The Infoblox solution also can deliver the resiliency that the city previously lacked. The solution’s high-availability Infoblox Grid architecture establishes a distributed relationship among individual or paired appliances to remove single points of failure and other operational risks common in legacy DNS, DHCP, and IPAM environments. The Grid also provides resilient network services, failover, recovery, and seamless maintenance, enabling the city to eliminate the single points of failure inherent in the previous management structure.
The IT group added the Infoblox NetMRI analysis tool, which monitors, detects, and reports on network issues. “The NetMRI appliance allows us to gain that deep dive into the hardware from an asset management perspective,” says Hurst. “With Infoblox NetMRI, we can quickly identify and solve potential network issues before they become problems.”
The Infoblox solution also helps simplify management. “IT staff can now conduct DNS and IPAM functions from a single pane of glass,” says Hurst. “Using a centralized dashboard, IT staff can quickly review the IP map and see exactly what devices are being used, whether they are active in DHCP, and whether an address is fixed or not fixed. Instead of having to gather information from multiple components, all IP access information is now available through a single interface.”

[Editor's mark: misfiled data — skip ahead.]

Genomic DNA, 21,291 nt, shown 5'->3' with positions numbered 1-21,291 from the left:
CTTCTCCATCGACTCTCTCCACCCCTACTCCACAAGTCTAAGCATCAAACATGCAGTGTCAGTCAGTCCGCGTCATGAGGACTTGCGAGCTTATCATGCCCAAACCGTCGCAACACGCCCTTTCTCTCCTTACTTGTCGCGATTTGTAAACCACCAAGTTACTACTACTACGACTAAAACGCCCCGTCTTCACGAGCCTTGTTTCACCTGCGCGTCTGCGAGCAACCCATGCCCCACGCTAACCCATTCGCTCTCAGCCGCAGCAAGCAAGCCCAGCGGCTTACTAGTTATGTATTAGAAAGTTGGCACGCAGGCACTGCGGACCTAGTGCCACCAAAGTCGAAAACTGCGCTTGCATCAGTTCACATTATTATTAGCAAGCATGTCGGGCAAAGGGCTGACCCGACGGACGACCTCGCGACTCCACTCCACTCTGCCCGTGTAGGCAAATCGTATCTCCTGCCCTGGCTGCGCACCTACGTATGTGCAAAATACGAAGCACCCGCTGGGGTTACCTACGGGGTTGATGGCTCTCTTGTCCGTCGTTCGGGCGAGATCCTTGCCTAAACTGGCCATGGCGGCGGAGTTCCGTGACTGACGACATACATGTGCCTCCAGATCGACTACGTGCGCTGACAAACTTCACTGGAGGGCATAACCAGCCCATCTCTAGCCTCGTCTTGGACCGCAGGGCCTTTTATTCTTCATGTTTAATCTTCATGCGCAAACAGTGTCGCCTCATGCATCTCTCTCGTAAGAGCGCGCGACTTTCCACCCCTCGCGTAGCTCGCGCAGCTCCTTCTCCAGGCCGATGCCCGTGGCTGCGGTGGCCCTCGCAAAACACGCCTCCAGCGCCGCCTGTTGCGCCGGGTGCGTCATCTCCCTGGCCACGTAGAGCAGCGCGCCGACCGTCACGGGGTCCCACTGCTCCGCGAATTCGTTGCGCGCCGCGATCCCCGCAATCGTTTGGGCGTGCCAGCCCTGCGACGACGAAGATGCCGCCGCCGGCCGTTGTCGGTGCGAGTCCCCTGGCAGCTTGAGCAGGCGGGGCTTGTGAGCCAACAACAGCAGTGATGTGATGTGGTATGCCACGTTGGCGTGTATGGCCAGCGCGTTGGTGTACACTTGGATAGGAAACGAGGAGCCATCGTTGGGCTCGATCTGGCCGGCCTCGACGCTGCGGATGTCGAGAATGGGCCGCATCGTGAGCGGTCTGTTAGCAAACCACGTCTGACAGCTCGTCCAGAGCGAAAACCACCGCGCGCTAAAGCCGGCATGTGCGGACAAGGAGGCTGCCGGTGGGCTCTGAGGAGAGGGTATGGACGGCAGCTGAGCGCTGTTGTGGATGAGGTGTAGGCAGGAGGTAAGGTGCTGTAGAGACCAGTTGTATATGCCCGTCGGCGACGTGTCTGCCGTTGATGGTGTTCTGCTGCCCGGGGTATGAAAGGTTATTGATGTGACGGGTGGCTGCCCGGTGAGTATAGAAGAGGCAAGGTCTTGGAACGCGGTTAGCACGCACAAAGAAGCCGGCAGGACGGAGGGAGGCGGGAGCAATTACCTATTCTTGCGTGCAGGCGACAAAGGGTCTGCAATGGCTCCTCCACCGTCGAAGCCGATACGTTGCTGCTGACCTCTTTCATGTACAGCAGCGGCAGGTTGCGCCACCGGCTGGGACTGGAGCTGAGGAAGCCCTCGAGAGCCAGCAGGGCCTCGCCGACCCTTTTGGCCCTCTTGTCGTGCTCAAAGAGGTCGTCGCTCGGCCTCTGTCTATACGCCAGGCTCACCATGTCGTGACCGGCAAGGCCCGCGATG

Centralized management also speeds diagnostics. “Previously, we would have to use many tools across many different applications to determine whether a problem is being caused by a switch, workstation, cable, or other device,” Hurst says. “Now we can look at a single interface and identify issues rapidly. In three clicks, I know exactly what is going on.”
By helping to simplify management, the Infoblox solutions will help the city rapidly recoup its investment. “Efficiency gains will help us achieve a return on our investment,” says Hurst.
Infoblox monitoring and reporting capabilities are also helping the city avoid unnecessary purchases. “By monitoring the utilization and health of network components, we can better determine when we need to make upgrades,” says Hurst. “In some cases, we might find that we can delay upgrades and put off new expenditures.”
Perhaps most important, IT staff can now focus on more strategic projects. “Eliminating time-consuming administrative processes will allow our staff to add approximately 10 to 15 new projects each year,” says Hurst.
Investing in a true enterprise solution has been well worth it, according to Hurst. “Many network management systems on the market just give you the basics. But if you are looking for an enterprise solution, the bare minimum does not cut it. Infoblox can help you extend your capabilities and improve resource utilization while simplifying day-to-day tasks and delivering greater long-term efficiency.”